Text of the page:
In one of the last essays published before his death, the anthropologist Fernando Coronil referred to Latin America as being located within an ‘international division of labor and of nature.’ Arguing against ‘resource curse’ explanations of the region’s volatile mineral markets, Coronil emphasized how ‘resources do not do anything by themselves but through the social relations that make them significant’ (Coronil, 2011, p. 243). Rare earths, lithium, and other strategic resources are insignificant outside of certain social relations, only gaining strategic significance through increased demand for devices connected with information technologies. As with rare earths, without lithium many of the information technology connected devices on which we rely would not function. Baldly put: no lithium, no power storage capability for many of the technologies on which we have come to rely for communication, commerce, and, increasingly, to engage in conflict (see Klinger, this volume). Offering an alternative through which to scrutinize the social relations behind the ‘resource curse’, this chapter looks at changing representations of lithium as one instance of these social relations, focusing on contending energy narratives over lithium in contemporary Bolivia.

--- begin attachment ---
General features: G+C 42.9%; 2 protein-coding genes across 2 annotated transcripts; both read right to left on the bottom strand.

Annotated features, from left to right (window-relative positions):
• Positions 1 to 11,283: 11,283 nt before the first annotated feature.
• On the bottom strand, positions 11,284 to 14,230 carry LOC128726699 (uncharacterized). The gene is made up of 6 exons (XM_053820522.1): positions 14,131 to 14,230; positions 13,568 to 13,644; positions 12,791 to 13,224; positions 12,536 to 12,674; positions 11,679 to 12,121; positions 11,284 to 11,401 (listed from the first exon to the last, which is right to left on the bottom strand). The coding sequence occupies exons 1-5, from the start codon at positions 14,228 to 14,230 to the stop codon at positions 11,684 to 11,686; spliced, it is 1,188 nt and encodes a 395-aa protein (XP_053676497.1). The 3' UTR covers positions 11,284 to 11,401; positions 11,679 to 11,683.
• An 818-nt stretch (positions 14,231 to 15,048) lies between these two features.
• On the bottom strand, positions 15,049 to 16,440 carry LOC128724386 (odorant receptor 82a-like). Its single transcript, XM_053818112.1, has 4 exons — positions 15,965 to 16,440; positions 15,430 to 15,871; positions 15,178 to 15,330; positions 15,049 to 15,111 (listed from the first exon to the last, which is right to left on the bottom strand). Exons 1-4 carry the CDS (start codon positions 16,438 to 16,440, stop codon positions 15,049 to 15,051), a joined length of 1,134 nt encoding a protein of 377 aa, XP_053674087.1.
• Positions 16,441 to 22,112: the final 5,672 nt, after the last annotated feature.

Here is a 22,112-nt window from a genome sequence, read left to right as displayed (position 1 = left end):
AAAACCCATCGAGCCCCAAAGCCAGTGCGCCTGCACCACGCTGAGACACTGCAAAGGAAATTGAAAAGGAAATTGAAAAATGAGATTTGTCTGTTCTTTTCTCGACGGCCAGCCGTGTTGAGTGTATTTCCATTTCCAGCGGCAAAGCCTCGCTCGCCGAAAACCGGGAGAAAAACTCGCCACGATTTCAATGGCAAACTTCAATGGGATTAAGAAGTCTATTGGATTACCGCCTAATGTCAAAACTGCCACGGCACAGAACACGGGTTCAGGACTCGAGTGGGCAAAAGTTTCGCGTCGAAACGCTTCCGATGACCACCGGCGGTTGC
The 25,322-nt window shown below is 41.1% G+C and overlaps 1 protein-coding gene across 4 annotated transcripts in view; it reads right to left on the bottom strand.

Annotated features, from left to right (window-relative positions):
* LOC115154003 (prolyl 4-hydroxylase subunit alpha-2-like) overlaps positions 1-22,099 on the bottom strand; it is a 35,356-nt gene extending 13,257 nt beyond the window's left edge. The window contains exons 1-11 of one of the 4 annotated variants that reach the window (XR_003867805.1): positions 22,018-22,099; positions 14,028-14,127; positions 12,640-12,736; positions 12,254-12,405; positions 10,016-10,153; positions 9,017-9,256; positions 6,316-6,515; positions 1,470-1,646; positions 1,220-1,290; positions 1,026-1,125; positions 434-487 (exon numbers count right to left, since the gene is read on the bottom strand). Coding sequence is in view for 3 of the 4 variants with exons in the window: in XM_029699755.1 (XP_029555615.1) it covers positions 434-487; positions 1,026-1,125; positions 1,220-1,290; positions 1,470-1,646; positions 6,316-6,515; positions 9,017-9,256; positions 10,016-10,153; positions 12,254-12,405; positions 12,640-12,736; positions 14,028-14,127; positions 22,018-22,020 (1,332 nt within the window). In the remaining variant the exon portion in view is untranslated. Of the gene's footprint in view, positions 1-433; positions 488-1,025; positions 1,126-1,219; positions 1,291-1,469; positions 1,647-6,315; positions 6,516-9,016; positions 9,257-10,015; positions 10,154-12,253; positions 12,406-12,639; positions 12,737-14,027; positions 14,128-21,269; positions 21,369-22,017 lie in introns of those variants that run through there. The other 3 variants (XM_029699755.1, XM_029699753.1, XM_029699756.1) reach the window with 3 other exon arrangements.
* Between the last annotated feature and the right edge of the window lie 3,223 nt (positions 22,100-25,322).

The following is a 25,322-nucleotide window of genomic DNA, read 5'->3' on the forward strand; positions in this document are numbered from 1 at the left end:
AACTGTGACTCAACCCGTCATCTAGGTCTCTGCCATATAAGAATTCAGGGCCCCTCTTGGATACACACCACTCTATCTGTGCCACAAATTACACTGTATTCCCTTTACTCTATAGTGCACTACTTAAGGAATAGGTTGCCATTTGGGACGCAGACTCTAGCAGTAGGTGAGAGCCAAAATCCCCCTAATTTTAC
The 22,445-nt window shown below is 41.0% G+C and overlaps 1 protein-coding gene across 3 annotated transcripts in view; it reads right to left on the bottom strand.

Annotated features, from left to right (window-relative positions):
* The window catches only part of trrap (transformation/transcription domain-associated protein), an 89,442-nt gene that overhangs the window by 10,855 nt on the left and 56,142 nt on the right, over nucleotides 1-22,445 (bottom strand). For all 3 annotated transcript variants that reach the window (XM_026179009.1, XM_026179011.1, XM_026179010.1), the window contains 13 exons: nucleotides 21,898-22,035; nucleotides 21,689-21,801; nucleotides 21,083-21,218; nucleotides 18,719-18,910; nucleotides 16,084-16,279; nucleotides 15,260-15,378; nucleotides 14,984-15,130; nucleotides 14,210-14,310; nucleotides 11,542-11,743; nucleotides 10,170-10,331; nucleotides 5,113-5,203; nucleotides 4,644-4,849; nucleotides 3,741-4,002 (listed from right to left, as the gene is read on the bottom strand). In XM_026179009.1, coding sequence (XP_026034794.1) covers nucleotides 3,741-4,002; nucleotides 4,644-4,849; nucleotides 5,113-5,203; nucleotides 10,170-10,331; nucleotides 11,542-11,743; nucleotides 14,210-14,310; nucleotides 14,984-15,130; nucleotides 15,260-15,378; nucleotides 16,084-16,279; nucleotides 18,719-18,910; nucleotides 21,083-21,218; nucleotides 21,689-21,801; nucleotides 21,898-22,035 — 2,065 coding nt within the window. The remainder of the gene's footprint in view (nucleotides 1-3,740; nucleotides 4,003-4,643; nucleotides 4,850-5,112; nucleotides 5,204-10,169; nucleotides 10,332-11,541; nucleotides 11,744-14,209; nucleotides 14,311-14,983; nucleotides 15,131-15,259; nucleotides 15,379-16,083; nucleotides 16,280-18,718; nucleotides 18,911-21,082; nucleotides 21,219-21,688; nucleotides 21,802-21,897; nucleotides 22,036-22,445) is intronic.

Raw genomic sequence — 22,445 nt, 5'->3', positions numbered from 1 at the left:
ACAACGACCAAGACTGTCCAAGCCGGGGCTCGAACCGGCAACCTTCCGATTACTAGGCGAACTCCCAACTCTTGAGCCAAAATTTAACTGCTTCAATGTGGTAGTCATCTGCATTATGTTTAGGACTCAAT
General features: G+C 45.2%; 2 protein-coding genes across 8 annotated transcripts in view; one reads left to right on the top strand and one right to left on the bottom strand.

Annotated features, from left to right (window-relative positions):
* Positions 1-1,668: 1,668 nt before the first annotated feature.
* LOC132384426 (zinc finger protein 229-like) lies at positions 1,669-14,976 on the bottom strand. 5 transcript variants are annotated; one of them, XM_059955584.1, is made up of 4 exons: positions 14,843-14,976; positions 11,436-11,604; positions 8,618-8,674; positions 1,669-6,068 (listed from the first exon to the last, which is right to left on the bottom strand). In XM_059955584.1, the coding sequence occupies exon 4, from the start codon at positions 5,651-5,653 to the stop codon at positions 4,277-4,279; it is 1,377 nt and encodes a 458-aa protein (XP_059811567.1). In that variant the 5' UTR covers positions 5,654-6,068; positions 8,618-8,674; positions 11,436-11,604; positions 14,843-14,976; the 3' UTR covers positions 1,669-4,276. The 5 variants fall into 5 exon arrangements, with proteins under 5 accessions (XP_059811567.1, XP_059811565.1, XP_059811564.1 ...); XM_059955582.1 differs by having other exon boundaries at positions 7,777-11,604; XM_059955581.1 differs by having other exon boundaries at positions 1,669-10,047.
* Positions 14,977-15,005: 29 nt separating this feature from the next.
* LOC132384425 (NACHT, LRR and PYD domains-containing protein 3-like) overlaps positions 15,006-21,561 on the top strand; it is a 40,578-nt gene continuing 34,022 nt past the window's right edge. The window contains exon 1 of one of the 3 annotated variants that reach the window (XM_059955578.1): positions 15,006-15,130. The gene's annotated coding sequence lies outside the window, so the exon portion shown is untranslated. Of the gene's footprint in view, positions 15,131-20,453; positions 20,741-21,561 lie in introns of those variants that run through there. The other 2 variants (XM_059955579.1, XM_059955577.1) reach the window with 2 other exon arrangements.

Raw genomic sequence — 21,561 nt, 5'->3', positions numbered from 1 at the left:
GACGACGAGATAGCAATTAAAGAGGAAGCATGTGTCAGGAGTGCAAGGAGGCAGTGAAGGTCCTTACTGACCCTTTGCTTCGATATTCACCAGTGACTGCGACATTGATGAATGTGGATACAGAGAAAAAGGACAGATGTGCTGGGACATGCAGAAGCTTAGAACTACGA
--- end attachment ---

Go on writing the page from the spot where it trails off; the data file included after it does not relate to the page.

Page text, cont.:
Weitere Kapitel dieses Buchs durch Wischen aufrufen
Bitte loggen Sie sich ein, um Zugang zu diesem Inhalt zu erhalten
Sie möchten Zugang zu diesem Inhalt erhalten? Dann informieren Sie sich jetzt über unsere Produkte:
- Of Cursed States: Contentious Energy Narratives in Contemporary Bolivia
Mauro J. Caraccioli
- Palgrave Macmillan UK
ec4u, Neuer Inhalt/© Stellmach, Neuer Inhalt/© Maturus, Pluta Logo/© Pluta, Rombach Rechtsanwälte/© Rombach Rechtsanwälte